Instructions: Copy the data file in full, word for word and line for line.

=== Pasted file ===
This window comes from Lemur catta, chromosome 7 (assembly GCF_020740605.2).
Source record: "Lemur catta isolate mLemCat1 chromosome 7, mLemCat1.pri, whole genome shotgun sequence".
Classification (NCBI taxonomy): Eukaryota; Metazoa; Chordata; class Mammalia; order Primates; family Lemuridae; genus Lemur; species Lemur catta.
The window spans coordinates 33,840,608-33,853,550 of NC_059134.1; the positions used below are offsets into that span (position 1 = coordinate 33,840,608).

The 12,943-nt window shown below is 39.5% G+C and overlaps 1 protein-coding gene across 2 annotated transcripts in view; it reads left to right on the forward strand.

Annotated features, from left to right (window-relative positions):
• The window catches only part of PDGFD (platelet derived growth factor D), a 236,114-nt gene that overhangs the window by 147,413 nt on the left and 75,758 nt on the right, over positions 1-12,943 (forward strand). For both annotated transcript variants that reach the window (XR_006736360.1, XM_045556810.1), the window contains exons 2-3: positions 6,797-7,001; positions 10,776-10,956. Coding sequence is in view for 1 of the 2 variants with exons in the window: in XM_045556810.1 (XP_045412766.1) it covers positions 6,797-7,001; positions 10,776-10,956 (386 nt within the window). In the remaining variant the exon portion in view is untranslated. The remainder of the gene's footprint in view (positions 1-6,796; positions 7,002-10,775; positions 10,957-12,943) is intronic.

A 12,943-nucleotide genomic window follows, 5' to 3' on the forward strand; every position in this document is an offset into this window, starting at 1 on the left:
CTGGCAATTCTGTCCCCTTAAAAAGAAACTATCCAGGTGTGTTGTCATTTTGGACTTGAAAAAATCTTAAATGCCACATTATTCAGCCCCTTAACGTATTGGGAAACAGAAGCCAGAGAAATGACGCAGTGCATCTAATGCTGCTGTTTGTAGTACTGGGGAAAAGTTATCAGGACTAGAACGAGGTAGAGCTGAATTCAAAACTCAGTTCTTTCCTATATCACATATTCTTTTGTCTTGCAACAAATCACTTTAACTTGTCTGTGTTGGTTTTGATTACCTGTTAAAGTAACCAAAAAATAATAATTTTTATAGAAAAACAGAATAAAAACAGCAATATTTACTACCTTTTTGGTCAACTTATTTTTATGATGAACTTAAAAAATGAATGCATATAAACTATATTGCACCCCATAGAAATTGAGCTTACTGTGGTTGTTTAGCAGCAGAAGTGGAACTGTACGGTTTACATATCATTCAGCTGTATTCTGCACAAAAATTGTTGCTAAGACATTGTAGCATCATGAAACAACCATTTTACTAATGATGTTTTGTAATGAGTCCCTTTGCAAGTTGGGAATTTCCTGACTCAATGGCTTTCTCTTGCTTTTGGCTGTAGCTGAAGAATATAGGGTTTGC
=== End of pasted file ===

This window comes from Lemur catta, chromosome 7 (assembly GCF_020740605.2).
Source record: "Lemur catta isolate mLemCat1 chromosome 7, mLemCat1.pri, whole genome shotgun sequence".
Classification (NCBI taxonomy): Eukaryota; Metazoa; Chordata; class Mammalia; order Primates; family Lemuridae; genus Lemur; species Lemur catta.
The window spans coordinates 33,840,608-33,853,550 of NC_059134.1; the positions used below are offsets into that span (position 1 = coordinate 33,840,608).

The 12,943-nt window shown below is 39.5% G+C and overlaps 1 protein-coding gene across 2 annotated transcripts in view; it reads left to right on the forward strand.

Annotated features, from left to right (window-relative positions):
• The window catches only part of PDGFD (platelet derived growth factor D), a 236,114-nt gene that overhangs the window by 147,413 nt on the left and 75,758 nt on the right, over positions 1-12,943 (forward strand). For both annotated transcript variants that reach the window (XR_006736360.1, XM_045556810.1), the window contains exons 2-3: positions 6,797-7,001; positions 10,776-10,956. Coding sequence is in view for 1 of the 2 variants with exons in the window: in XM_045556810.1 (XP_045412766.1) it covers positions 6,797-7,001; positions 10,776-10,956 (386 nt within the window). In the remaining variant the exon portion in view is untranslated. The remainder of the gene's footprint in view (positions 1-6,796; positions 7,002-10,775; positions 10,957-12,943) is intronic.

A 12,943-nucleotide genomic window follows, 5' to 3' on the forward strand; every position in this document is an offset into this window, starting at 1 on the left:
CTGGCAATTCTGTCCCCTTAAAAAGAAACTATCCAGGTGTGTTGTCATTTTGGACTTGAAAAAATCTTAAATGCCACATTATTCAGCCCCTTAACGTATTGGGAAACAGAAGCCAGAGAAATGACGCAGTGCATCTAATGCTGCTGTTTGTAGTACTGGGGAAAAGTTATCAGGACTAGAACGAGGTAGAGCTGAATTCAAAACTCAGTTCTTTCCTATATCACATATTCTTTTGTCTTGCAACAAATCACTTTAACTTGTCTGTGTTGGTTTTGATTACCTGTTAAAGTAACCAAAAAATAATAATTTTTATAGAAAAACAGAATAAAAACAGCAATATTTACTACCTTTTTGGTCAACTTATTTTTATGATGAACTTAAAAAATGAATGCATATAAACTATATTGCACCCCATAGAAATTGAGCTTACTGTGGTTGTTTAGCAGCAGAAGTGGAACTGTACGGTTTACATATCATTCAGCTGTATTCTGCACAAAAATTGTTGCTAAGACATTGTAGCATCATGAAACAACCATTTTACTAATGATGTTTTGTAATGAGTCCCTTTGCAAGTTGGGAATTTCCTGACTCAATGGCTTTCTCTTGCTTTTGGCTGTAGCTGAAGAATATAGGGTTTGC